I’ve been getting questions about the Conway study today, mostly about compensation. Here’s the key passage, referring to 2004 pay:
Not counting stock option income, annual labor earnings at Microsoft averaged $145,000 per employee, more than three times the state mean of $46,200. Including stock option income, average Microsoft employee compensation came to $188,900.
A few other stats, also from 2004:
— Microsoft was the state’s second largest private employer in Washington, behind only Boeing.
— While Microsoft employed only half as many people as Boeing, its total compensation was nearly equal — $5.3 billion, including stock options, vs. Boeing’s $5.9 billion.
— Microsoft bought $1.2 billion worth of goods and services from Washington producers to support operations.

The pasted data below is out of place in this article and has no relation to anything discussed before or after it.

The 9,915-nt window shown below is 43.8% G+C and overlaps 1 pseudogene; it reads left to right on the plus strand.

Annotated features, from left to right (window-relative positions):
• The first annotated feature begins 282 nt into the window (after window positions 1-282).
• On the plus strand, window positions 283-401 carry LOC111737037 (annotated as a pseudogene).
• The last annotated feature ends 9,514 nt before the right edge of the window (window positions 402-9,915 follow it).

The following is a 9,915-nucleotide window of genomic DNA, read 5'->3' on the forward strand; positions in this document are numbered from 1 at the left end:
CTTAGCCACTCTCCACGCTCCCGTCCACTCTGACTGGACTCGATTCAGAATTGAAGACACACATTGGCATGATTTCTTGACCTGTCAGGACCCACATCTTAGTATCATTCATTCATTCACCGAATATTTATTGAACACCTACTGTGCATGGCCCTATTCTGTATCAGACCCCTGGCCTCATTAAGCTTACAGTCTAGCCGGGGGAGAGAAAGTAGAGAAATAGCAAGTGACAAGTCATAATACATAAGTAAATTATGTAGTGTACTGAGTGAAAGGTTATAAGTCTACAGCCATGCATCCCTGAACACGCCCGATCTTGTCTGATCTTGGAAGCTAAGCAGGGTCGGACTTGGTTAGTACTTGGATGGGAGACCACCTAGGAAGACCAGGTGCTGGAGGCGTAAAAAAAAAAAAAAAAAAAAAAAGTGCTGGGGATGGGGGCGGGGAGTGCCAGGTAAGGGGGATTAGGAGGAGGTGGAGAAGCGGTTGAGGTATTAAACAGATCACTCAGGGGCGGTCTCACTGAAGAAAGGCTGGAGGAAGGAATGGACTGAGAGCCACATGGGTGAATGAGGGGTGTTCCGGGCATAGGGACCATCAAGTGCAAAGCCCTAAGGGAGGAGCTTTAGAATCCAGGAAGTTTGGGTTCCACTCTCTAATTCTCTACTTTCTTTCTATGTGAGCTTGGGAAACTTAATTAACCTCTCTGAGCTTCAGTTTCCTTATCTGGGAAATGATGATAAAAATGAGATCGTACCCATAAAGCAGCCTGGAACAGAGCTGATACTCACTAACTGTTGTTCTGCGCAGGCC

— In-state purchases were $43,600 per employee, “well above average for businesses in Washington.”
— Combining compensation and spending on local goods and services, “Microsoft pumped $6.5 billion into the Washington economy.”
— Every job at Microsoft supported 4.1 jobs elsewhere in the economy, “mostly in trade, services and government.”
— Microsoft accounted for 5.2 percent of the state’s personal income, or $11.2 billion.
— The company raised the state’s per capita income by $520. (Conway didn’t make a joke about Highway 520 …)
From 1990 to 2004, “Microsoft was the single largest contributor to economic growth in Washington … accounting for more than one-fifth of the total gain in state employment.”
The effect is bigger within King County, where the company generated 9 percent of the county’s total income and rasied the per capita income by $1,551 in 2004.
It gets even crazier if you look at the effect within the city of Redmond, where Microsoft increased per capita income by $12,939 or 21.4 percent in 2004.
Conway estimated that nearly a third of the people in Redmond were directly or indirectly dependent upon Microsoft, and the company generated an estimated $19.2 million of the city’s $48.8 million in tax revenue.
But don’t forget that Redmond doesn’t get as much tax benefit as you’d expect, because of generous tax breaks the state gives Microsoft and other high-tech companies.